Dataset Description

The public dataset represents the movements of people at the MERL facility for a period of a year, as recorded by a network of over 200 wireless motion sensors.

distinctRaw Motion Data

Individual wireless sensors detect the movement of people using passive infrared motion detectors. An individual or small group walking past the sensor will generate a single activation, recorded as an association between a sensor ID and a timestamp. The sensors are placed densely in the hallways and lobbies of MERL, spaced approximately two meters apart. As people move through the network, a sequence of sensor activations is recorded. This spatio-temporal structure, not the individual sensor activations, gives meaning to the data.

Even when people stand still under a sensor, their small movements will cause the sensor to trigger repeatedly, giving the data a different, distinct spatio-temporal structure.

The dataset contains over 30 million activations. It is interesting to consider the details of individual movements, such as in this plot of a fire evacuation (meetings and transit activity are apparent both before the evacuation and after the re-population): 

It is also fruitful to consider the larger structures of populations over longer spans of time, such as this plot of a single week showing the differences between days and nights (vertical bands) as well as weekdays and weekends (the five dense center bars versus the sparser end bars): 


Here is a short introductory video about the data showing a few things we've done with it:

Tracklets

When an individual moves through the space they create a structured pattern of activations that link parts of the space together in a meaningful way. Tracking is the process of recovering this structure from the raw observations. Here we see a set of activations linked together into a tracklet:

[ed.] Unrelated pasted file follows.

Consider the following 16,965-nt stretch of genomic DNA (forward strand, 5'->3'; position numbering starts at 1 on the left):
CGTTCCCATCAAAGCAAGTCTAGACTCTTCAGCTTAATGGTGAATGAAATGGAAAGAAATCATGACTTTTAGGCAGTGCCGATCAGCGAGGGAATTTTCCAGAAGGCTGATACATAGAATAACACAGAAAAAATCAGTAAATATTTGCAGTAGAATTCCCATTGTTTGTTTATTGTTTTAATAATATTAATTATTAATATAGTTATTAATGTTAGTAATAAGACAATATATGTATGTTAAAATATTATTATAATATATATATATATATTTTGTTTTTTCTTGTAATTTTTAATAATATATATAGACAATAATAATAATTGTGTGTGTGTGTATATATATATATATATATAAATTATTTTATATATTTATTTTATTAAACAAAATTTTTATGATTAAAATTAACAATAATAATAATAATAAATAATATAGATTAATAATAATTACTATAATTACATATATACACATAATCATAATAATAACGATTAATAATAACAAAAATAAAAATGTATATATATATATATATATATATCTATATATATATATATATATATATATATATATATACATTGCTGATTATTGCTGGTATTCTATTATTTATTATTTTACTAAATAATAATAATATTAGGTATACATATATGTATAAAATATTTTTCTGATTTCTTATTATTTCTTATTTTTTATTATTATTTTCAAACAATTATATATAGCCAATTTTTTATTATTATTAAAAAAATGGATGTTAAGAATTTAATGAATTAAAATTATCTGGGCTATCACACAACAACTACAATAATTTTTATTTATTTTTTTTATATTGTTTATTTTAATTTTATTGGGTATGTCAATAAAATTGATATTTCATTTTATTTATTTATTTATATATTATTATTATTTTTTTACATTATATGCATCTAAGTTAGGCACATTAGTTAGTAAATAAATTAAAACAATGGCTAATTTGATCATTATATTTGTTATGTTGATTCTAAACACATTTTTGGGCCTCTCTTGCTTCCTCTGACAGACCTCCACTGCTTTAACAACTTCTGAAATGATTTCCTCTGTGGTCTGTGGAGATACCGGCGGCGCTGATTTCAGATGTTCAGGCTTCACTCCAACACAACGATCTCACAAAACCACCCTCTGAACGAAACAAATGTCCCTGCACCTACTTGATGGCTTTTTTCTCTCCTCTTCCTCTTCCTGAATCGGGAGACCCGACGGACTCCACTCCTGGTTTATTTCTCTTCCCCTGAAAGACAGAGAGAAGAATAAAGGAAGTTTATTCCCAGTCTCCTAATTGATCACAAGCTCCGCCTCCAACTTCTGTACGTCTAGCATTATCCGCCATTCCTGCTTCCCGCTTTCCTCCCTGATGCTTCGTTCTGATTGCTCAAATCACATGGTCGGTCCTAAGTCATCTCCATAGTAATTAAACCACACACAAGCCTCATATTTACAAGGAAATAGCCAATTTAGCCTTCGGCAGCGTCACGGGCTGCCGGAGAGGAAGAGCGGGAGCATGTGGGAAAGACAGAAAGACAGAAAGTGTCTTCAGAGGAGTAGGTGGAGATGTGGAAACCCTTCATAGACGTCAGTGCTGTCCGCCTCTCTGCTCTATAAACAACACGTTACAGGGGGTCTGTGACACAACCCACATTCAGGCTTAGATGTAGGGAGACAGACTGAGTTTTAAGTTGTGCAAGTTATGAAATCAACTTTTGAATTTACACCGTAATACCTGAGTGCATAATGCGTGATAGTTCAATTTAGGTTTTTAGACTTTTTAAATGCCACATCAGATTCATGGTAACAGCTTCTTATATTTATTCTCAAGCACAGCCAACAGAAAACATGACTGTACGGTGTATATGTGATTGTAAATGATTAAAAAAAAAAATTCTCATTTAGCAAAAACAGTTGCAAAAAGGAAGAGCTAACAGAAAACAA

There is an inherent ambiguity in motion sensor data. A one-bit motion sensor cannot identify individuals, or even distinguish between individuals and small groups. It is therefore impossible to track individuals through the space without some degree of ambiguity. A tracklet is a small section of a track that can be recovered unambiguously. This dataset includes a forest of graphs that represents all the known tracklets as well as the ambiguity relationships between them. All true tracks will be embedded in a graph, but each graph may allow many valid interpretations: 

Reach

It is possible to walk the tracklet graphs to discover the possible pairings of track starts and ends. The dataset includes pre-computed counts of potential trips between all points in the space. One possible use of this data is to estimate the probability that a trip beginning in one location will end at another location by accumulating evidence over a span of time, such as a day or a week. This is an illustration of such an estimate: 

Symbolic Data

The dataset also includes a calibration file that associates the sensor IDs to a map of the lab. This grounds the data to the spatial context of our lab. Temporally, the data is given meaning by several calendars. These record the times and locations of various meetings and gatherings, the dates of official holidays, and a record of the number of people who were out of the office on given days. We've also included a daily almanac of the weather conditions in Cambridge, Massachusetts where our lab is located.

Using the Data

We invite you to download the data and apply your analytic, visualization, and interface tools.

Papers that utilize this dataset must reference this technical report: MERL TR2007-069.  You can find other papers that have used the dataset by searching for papers that cite that report.

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